For me, painting is an escape, a journey.
It’s a way to get closer to me, to meet and observe myself.
It is communication with those who see my works.
I see painting is a gift to myself.
My works have something abstract and specific at the same time.
Perhaps I like to balance between the real and the imaginary world.
I do not think I can identify where I belong artistically or what I draw inspiration from. I’m
not interested in being labelled. I cannot be limited by artistic styles or materials either.
Art is freedom (perhaps one of the few existing forms of freedom).
My first contact with painting was in Georgia, when I was 9 years old; a neighbour used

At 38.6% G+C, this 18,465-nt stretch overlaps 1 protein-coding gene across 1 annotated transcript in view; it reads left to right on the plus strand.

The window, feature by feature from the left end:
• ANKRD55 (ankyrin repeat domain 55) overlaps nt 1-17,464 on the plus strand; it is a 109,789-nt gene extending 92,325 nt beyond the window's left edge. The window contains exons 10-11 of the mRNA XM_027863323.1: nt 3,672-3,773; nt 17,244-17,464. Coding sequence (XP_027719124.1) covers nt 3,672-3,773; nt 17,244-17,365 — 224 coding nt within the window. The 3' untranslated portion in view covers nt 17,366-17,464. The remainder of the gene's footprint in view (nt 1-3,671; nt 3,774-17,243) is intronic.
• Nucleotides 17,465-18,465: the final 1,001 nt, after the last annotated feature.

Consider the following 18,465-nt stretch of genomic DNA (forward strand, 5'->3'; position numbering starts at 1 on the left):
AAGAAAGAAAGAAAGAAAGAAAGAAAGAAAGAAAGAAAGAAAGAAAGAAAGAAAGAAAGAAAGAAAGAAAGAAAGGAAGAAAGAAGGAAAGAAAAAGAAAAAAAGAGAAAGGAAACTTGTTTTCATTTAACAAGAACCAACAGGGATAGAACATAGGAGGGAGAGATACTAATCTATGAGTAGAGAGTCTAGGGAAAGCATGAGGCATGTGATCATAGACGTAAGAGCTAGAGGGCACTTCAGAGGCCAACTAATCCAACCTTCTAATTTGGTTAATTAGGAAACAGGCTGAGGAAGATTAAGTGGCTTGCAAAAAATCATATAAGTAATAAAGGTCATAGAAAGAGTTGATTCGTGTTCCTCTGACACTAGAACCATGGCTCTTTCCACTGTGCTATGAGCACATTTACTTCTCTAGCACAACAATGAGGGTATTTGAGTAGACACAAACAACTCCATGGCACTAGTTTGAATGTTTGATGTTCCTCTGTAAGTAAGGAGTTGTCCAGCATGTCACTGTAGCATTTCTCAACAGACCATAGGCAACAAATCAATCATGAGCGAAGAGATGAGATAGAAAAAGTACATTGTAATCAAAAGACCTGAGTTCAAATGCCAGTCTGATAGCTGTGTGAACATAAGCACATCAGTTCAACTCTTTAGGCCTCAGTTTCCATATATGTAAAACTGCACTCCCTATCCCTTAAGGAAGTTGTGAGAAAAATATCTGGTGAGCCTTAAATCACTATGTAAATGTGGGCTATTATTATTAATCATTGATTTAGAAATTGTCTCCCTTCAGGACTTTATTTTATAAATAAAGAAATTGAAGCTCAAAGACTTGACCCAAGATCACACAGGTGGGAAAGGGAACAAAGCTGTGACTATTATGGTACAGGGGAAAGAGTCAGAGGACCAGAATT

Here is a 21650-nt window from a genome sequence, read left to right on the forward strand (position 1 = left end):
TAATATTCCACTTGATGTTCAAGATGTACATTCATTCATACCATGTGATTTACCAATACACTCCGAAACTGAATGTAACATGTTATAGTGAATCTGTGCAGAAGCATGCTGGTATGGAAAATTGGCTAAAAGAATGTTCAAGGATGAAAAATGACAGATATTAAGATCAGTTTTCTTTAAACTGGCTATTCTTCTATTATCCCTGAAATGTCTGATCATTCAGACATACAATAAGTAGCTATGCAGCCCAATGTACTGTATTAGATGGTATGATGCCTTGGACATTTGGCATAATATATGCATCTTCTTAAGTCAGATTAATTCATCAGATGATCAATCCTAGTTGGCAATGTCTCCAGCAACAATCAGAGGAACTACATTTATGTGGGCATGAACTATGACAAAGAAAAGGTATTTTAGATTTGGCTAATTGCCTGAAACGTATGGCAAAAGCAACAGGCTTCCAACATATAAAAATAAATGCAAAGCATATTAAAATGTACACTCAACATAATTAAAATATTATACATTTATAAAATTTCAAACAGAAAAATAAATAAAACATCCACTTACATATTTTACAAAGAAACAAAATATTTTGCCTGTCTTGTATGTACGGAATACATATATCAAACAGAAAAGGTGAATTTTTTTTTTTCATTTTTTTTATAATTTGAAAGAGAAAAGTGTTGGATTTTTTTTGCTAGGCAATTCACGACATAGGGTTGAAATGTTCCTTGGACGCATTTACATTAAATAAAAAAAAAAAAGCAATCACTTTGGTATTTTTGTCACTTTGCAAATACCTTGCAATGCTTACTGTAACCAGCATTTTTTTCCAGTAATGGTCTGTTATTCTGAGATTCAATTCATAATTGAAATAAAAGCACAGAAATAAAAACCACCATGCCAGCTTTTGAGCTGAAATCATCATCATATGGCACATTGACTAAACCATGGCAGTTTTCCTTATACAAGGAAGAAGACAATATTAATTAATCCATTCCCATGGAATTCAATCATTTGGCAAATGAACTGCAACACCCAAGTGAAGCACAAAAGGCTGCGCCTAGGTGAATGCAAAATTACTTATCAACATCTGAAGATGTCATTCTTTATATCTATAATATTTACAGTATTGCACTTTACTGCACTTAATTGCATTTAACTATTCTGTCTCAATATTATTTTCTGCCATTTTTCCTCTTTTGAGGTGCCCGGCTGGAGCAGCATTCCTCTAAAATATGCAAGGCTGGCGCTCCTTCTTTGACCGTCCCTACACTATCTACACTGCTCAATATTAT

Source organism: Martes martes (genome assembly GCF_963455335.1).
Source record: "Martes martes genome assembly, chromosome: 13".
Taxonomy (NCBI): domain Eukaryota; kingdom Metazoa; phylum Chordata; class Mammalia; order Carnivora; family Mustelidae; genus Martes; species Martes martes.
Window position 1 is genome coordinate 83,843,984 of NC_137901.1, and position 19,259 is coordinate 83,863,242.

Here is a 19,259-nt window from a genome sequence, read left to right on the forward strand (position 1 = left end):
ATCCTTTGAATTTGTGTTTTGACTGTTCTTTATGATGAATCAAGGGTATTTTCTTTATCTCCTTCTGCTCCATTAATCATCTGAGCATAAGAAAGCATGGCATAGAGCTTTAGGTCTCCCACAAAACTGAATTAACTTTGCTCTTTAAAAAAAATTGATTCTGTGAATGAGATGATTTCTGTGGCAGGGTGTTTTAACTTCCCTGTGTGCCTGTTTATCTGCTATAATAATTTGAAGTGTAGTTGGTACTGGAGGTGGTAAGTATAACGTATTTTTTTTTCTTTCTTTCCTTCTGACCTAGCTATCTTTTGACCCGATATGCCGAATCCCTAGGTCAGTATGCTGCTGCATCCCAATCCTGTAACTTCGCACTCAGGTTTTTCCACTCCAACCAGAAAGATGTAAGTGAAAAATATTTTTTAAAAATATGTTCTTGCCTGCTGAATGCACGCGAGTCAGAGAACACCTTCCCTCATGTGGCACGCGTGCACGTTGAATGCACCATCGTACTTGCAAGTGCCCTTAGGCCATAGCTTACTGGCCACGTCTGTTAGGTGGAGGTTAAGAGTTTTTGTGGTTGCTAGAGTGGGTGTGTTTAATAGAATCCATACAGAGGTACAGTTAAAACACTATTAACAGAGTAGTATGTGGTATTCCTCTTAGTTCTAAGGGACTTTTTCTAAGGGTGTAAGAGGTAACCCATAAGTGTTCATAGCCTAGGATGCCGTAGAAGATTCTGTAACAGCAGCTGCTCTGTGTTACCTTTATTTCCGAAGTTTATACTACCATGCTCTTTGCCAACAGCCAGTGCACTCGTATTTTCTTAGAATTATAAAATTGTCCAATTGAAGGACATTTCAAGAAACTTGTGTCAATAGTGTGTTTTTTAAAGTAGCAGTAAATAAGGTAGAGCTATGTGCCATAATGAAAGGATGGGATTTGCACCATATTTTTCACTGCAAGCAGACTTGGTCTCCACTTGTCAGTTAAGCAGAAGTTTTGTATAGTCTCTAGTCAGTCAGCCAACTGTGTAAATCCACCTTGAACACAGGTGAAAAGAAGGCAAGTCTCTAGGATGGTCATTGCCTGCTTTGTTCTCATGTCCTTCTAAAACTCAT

to help students prepare for Fine Arts university. That is where I learned to observe, to
measure, to shade, to create volume …
After that, there was a long pause until my student years. There, in Uzbekistan, I started
to meditate. Meditation opened up a new, inner world. I began to visualise pictures, to
observe, memorise them and to make an attempt to capture them in the real world.
That was quite challenging, as, compared with the observation of set, stable and tangible
objects when I was nine, I now had to observe images that sometimes only lasted for a
few seconds. And then they vanished forever.
It would have been a shame to let all these images go, for this trip to an imaginary world to vanish forever.